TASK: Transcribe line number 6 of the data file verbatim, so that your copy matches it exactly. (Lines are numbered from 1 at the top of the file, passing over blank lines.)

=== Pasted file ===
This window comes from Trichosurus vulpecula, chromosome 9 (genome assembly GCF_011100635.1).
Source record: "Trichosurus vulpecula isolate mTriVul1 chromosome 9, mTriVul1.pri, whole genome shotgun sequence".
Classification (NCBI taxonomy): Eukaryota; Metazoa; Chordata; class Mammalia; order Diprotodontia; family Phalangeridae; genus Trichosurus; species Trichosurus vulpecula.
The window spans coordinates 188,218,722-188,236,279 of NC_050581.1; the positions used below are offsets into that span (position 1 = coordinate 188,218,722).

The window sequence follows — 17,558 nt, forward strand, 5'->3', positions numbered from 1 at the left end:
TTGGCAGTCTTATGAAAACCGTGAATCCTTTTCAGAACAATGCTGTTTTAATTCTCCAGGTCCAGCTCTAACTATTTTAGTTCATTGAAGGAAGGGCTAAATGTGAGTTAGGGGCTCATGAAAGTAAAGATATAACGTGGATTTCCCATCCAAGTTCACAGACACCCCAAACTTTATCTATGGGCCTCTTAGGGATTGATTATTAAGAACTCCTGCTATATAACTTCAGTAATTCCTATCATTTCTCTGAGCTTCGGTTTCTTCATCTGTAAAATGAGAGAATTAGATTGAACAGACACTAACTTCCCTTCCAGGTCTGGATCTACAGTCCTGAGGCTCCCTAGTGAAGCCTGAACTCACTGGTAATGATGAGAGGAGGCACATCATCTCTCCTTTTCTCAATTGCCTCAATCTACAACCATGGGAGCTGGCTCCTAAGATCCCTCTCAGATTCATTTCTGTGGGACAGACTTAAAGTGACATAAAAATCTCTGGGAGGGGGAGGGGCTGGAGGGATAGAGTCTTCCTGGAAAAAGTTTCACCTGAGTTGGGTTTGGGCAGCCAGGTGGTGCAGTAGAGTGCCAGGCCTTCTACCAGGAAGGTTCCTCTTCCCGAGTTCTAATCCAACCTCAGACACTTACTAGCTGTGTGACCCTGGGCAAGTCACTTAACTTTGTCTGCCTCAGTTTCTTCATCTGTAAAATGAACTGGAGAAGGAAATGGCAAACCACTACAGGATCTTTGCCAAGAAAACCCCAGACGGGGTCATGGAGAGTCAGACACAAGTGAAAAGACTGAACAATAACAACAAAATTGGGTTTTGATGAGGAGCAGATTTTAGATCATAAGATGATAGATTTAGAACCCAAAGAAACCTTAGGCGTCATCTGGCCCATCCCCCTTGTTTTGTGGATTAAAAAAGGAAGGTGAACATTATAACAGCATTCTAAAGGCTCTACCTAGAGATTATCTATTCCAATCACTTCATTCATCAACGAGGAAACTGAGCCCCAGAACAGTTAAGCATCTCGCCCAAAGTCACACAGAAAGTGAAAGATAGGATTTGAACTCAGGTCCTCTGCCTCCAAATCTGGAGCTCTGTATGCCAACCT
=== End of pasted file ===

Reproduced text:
TTGGCAGTCTTATGAAAACCGTGAATCCTTTTCAGAACAATGCTGTTTTAATTCTCCAGGTCCAGCTCTAACTATTTTAGTTCATTGAAGGAAGGGCTAAATGTGAGTTAGGGGCTCATGAAAGTAAAGATATAACGTGGATTTCCCATCCAAGTTCACAGACACCCCAAACTTTATCTATGGGCCTCTTAGGGATTGATTATTAAGAACTCCTGCTATATAACTTCAGTAATTCCTATCATTTCTCTGAGCTTCGGTTTCTTCATCTGTAAAATGAGAGAATTAGATTGAACAGACACTAACTTCCCTTCCAGGTCTGGATCTACAGTCCTGAGGCTCCCTAGTGAAGCCTGAACTCACTGGTAATGATGAGAGGAGGCACATCATCTCTCCTTTTCTCAATTGCCTCAATCTACAACCATGGGAGCTGGCTCCTAAGATCCCTCTCAGATTCATTTCTGTGGGACAGACTTAAAGTGACATAAAAATCTCTGGGAGGGGGAGGGGCTGGAGGGATAGAGTCTTCCTGGAAAAAGTTTCACCTGAGTTGGGTTTGGGCAGCCAGGTGGTGCAGTAGAGTGCCAGGCCTTCTACCAGGAAGGTTCCTCTTCCCGAGTTCTAATCCAACCTCAGACACTTACTAGCTGTGTGACCCTGGGCAAGTCACTTAACTTTGTCTGCCTCAGTTTCTTCATCTGTAAAATGAACTGGAGAAGGAAATGGCAAACCACTACAGGATCTTTGCCAAGAAAACCCCAGACGGGGTCATGGAGAGTCAGACACAAGTGAAAAGACTGAACAATAACAACAAAATTGGGTTTTGATGAGGAGCAGATTTTAGATCATAAGATGATAGATTTAGAACCCAAAGAAACCTTAGGCGTCATCTGGCCCATCCCCCTTGTTTTGTGGATTAAAAAAGGAAGGTGAACATTATAACAGCATTCTAAAGGCTCTACCTAGAGATTATCTATTCCAATCACTTCATTCATCAACGAGGAAACTGAGCCCCAGAACAGTTAAGCATCTCGCCCAAAGTCACACAGAAAGTGAAAGATAGGATTTGAACTCAGGTCCTCTGCCTCCAAATCTGGAGCTCTGTATGCCAACCT